But seen in the context of its series, The Magicians becomes something deeper, richer. Not just a put on of fantasy novels that had the temerity to make people happy, but a meditation on our relationship to all of fiction. Both sequels are better as books, with The Magician Kings splitting its time between a more high stakes narrative and a Darren Aronofsky-esque story of paranoia and disintegration, and The Magician's Land upping the stakes and closing the door in fine fashion. But what really makes The Magicians remarkable is the way they reflect Grossman's journey. The Magicians is the story of a reader dissatisfied and disaffected, who in The Magician King becomes a critic, dictating how things should be, who finally, perfectly, grows into an author in The Magician's Land, creating his own world and hoping it stands on its own. If The Magicians started by representing how glib and shallow metafiction could be, it ended demonstrating how rich it could be as well.
11 Paper Girls, by Brian K. Vaughn and Cliff Chiang
Every once in a while you come across a book that you know in your bones the author had to write. There's a sort of sweaty fervency to these works, one that wafts off of every page of Paper Girls. Paper Girls feels like Brian K. Vaughn pouring every inspiration that has fueled his career into a single comic. Cleveland, Halloween, adolescence, people riding pterodactyls wielding lasers, agnosticism, rock 'n roll; every image, idea and institution that has haunted or sustained Vaughn comes pouring out in a fever dream rush.
Paper Girls follows a group of 12-year-old girls who find reality starting to unravel around them the night after Halloween. It's hard to get more specific than that, as Paper Girls doesn't so much tell its story as run headlong through it in a screeching. Some may argue that Paper Girls isn't fantasy, to which we would retort "Well what the heck is it?" One thing is for sure: it's a dizzying dash down one artist's rabbit hole, exhilarating as it is inexplicable.
10 The Stormlight Archives, by Brandon Sanderson
All fantasies invite immersion, then there are some that angrily demand it, like a grimacing kidnapper motioning you into an idling car with a pistol. The Stormlight Archives is a book filled with so much detail, so much implied history, competing cultures and stratification within those cultures that the story can sometimes seem like a secondary attraction, compelling as it is. The Stormlight Archives is the literary equivalent of the most gothic, outlandish work of a paper architect somehow inexplicably erupting into existence.
Brandon Sanderson's passion project, which he'd been nursing along in secret for decades before publication, follows a civilization in a world riven by frequent, hurricane level storms. It's a world on the brink of a cataclysm. A decadent ruling class engages in a profitable but ultimately pointless war, using ancient tools of war they barely understand, while social unrest grows, and an encroaching metaphysical threat looms to sweep everything away. Sound familiar? The Stormlight books split their time between four characters: a slave, a scholar, an assassin and a thief, and sets them on a collision course.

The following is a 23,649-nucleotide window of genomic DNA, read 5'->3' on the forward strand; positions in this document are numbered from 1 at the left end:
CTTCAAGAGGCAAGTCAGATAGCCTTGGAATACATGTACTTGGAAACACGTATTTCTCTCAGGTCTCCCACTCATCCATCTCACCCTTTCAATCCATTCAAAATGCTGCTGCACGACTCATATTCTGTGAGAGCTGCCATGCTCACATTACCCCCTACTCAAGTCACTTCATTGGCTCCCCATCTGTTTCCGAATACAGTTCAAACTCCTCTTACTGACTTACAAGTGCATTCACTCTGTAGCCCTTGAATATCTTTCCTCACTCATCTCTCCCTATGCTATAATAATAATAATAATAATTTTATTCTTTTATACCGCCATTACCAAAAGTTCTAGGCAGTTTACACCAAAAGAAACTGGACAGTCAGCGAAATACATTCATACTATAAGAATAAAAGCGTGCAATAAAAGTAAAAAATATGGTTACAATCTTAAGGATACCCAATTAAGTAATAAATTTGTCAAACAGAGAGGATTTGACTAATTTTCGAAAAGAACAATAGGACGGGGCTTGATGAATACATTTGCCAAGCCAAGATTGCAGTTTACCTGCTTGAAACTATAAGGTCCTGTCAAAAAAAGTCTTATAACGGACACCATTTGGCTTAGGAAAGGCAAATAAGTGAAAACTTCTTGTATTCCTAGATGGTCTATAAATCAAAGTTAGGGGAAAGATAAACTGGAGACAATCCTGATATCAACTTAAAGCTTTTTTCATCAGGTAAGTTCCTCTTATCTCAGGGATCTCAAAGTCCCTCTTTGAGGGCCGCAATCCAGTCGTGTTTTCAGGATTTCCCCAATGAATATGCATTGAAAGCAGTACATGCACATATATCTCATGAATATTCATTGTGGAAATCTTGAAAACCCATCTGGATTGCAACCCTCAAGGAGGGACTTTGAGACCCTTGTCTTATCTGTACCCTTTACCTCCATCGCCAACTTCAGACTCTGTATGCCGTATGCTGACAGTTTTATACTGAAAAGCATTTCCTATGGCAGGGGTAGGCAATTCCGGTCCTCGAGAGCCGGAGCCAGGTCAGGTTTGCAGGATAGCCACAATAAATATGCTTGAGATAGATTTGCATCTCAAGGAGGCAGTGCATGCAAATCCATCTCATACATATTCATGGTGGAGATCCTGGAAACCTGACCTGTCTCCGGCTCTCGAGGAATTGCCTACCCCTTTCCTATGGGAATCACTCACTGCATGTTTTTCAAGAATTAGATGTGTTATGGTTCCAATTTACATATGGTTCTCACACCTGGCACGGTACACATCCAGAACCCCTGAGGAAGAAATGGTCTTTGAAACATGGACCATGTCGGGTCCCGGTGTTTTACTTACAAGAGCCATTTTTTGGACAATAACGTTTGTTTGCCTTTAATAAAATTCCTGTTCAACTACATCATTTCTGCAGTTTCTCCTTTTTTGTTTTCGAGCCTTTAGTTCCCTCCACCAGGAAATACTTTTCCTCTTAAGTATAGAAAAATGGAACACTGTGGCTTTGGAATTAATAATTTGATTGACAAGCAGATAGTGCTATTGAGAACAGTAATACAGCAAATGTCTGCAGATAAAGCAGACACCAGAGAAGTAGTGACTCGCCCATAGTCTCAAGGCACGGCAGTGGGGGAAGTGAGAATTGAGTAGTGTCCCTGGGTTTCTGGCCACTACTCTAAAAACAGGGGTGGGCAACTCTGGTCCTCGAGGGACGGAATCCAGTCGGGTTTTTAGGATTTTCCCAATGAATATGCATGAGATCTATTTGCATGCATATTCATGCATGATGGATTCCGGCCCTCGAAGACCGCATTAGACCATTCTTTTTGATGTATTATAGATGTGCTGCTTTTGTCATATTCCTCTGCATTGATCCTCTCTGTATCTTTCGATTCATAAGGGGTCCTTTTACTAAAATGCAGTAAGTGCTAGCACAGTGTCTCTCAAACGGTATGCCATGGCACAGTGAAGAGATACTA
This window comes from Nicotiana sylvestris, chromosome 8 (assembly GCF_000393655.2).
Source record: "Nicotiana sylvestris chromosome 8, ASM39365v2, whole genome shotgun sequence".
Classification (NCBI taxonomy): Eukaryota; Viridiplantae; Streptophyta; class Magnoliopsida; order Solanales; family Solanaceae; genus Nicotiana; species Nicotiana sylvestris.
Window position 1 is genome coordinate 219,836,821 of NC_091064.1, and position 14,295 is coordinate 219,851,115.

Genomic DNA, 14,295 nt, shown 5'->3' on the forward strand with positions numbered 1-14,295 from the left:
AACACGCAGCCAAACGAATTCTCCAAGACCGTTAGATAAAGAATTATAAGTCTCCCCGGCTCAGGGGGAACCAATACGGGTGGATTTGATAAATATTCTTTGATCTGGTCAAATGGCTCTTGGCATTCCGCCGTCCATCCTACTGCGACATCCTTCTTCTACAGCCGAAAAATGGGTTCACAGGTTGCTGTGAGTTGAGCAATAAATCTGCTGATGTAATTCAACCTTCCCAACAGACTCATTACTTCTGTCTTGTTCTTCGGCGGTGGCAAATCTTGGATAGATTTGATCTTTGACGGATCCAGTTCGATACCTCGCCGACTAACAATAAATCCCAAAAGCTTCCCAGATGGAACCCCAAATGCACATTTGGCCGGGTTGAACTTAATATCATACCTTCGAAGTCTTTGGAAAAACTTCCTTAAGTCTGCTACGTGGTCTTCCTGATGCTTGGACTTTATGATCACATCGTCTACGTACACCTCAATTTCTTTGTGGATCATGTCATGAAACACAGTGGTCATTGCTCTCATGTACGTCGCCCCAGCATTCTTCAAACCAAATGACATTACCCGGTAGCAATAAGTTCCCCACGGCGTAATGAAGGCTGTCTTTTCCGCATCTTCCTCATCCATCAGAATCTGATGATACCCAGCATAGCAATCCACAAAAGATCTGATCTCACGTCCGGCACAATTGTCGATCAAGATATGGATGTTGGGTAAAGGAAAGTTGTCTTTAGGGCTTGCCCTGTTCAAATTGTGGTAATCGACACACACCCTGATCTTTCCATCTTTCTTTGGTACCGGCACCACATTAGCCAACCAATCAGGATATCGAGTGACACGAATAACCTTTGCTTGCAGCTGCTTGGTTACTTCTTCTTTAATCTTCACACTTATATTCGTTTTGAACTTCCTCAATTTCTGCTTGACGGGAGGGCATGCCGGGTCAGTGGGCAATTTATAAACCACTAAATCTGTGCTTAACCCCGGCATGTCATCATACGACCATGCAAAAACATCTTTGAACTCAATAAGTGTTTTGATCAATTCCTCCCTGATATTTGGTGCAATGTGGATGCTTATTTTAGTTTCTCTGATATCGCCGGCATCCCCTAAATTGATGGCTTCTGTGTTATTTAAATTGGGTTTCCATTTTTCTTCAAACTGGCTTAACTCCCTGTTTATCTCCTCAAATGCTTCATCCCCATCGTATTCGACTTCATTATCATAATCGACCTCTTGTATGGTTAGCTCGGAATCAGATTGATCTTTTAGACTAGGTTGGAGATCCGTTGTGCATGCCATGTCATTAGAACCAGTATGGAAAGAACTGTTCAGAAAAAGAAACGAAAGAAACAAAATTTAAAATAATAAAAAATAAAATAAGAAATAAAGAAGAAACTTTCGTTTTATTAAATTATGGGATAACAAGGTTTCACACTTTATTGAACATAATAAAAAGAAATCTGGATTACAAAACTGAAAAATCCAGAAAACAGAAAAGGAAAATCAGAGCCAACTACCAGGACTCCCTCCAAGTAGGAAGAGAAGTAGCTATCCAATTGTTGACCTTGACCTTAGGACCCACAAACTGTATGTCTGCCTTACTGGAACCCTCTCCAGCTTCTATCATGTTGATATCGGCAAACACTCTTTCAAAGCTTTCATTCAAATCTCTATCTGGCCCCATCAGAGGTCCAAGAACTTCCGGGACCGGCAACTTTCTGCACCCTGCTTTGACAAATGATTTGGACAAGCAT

Sanderson's painstaking detail and skill with characters make for a compelling read and at its best there's something wonderfully pulpy about Stormlight, something that owes as much to Robert E. Howard as it does to J.R.R. Tolkien. The Stormlight Archives ask for your commitment, but they reward it as well.
9 Jonathan Strange & Mr. Norrell, by Susanna Clarke
Jonathan Strange & Mr. Norrell is a book that is somehow equally compelling as a story and an artifact. It's a book about a decades long feud between two magicians in Regency-era England. But what gives Jonathan Strange its eerie power is that it does not merely seem to be a story about this place and time, but a book from this place and time. Mimicking the conventions, winding narratives and the voice of its era so well that by the end of the book it feels like a wonder, an inexplicable thing that has somehow made its way into our universe. Jonathan Strange & Mr. Norrell isn't merely about acts of magic, it feels like an act of magic itself. As does it's follow-up, the collection of short stories The Ladies Of Grace Adieu.
A BBC adaptation was released this year, by all accounts it's perfectly fine.
8 Mistborn, by Brandon Sanderson
Mistborn begins with an irresistible premise. What if The Dark One, that dependable, all powerful figure lurking in the background of most post-Tolkien fantasy, actually won? Not a stalemate, not a controlled retreat to a sinister realm where he could bide his time and marshal his forces, tenting his gnarled fingers beneath his cloak, but instead delivered a curb-stomping, total, undisputed, crushing victory for evil that went unopposed for thousands of years.
That's the sort of thing that just makes a genre fan's ears prick up. To his credit, Brandon Sanderson, the creator of Mistborn and about half of all current fantasy fiction by volume, doesn't stop there. Creating a thrilling page-turner set in the aftermath and then the aftermath's aftermath. Reading Mistborn is like watching the world's greatest match of wall tennis, every development leads to its own natural counteraction. Every "what if?" leads to further richer "what ifs" all anchored by a solid bedrock narrative and characters brought to life with affection and respect.